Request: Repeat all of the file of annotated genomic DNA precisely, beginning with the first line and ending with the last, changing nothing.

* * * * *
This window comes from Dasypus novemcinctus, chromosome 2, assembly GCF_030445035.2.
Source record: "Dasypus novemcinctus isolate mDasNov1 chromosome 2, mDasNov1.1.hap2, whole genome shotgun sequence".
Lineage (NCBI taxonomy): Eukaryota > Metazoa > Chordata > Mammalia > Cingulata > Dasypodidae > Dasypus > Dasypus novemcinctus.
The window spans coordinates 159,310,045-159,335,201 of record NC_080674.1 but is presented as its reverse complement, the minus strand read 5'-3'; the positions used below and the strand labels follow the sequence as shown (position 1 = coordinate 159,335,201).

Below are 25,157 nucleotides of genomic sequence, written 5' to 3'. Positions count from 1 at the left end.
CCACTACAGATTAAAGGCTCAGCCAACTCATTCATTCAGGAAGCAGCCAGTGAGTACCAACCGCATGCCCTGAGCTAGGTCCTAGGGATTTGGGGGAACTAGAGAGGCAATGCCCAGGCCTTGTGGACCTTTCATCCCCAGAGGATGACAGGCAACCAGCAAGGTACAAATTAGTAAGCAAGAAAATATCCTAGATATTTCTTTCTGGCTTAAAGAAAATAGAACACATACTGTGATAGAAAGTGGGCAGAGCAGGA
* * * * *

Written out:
This window comes from Dasypus novemcinctus, chromosome 2, assembly GCF_030445035.2.
Source record: "Dasypus novemcinctus isolate mDasNov1 chromosome 2, mDasNov1.1.hap2, whole genome shotgun sequence".
Lineage (NCBI taxonomy): Eukaryota > Metazoa > Chordata > Mammalia > Cingulata > Dasypodidae > Dasypus > Dasypus novemcinctus.
The window spans coordinates 159,310,045-159,335,201 of record NC_080674.1 but is presented as its reverse complement, the minus strand read 5'-3'; the positions used below and the strand labels follow the sequence as shown (position 1 = coordinate 159,335,201).

Below are 25,157 nucleotides of genomic sequence, written 5' to 3'. Positions count from 1 at the left end.
CCACTACAGATTAAAGGCTCAGCCAACTCATTCATTCAGGAAGCAGCCAGTGAGTACCAACCGCATGCCCTGAGCTAGGTCCTAGGGATTTGGGGGAACTAGAGAGGCAATGCCCAGGCCTTGTGGACCTTTCATCCCCAGAGGATGACAGGCAACCAGCAAGGTACAAATTAGTAAGCAAGAAAATATCCTAGATATTTCTTTCTGGCTTAAAGAAAATAGAACACATACTGTGATAGAAAGTGGGCAGAGCAGGA